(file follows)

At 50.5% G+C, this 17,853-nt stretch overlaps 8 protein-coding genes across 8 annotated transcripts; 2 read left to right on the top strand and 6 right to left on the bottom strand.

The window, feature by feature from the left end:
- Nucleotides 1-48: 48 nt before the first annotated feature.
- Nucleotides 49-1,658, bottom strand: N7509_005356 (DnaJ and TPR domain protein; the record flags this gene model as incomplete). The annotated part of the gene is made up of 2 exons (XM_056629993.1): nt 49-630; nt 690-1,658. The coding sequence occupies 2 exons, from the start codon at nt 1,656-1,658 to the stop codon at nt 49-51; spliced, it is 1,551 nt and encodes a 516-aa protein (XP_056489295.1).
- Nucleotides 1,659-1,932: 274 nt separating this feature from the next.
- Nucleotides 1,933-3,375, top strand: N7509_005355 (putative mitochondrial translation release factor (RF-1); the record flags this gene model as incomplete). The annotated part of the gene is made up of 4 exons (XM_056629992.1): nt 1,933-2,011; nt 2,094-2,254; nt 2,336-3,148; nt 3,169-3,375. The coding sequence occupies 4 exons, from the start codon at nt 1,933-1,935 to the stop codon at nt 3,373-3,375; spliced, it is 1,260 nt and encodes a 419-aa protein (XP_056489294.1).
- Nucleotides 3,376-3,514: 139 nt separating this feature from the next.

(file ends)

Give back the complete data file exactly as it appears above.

At 50.5% G+C, this 17,853-nt stretch overlaps 8 protein-coding genes across 8 annotated transcripts; 2 read left to right on the top strand and 6 right to left on the bottom strand.

The window, feature by feature from the left end:
- Nucleotides 1-48: 48 nt before the first annotated feature.
- Nucleotides 49-1,658, bottom strand: N7509_005356 (DnaJ and TPR domain protein; the record flags this gene model as incomplete). The annotated part of the gene is made up of 2 exons (XM_056629993.1): nt 49-630; nt 690-1,658. The coding sequence occupies 2 exons, from the start codon at nt 1,656-1,658 to the stop codon at nt 49-51; spliced, it is 1,551 nt and encodes a 516-aa protein (XP_056489295.1).
- Nucleotides 1,659-1,932: 274 nt separating this feature from the next.
- Nucleotides 1,933-3,375, top strand: N7509_005355 (putative mitochondrial translation release factor (RF-1); the record flags this gene model as incomplete). The annotated part of the gene is made up of 4 exons (XM_056629992.1): nt 1,933-2,011; nt 2,094-2,254; nt 2,336-3,148; nt 3,169-3,375. The coding sequence occupies 4 exons, from the start codon at nt 1,933-1,935 to the stop codon at nt 3,373-3,375; spliced, it is 1,260 nt and encodes a 419-aa protein (XP_056489294.1).
- Nucleotides 3,376-3,514: 139 nt separating this feature from the next.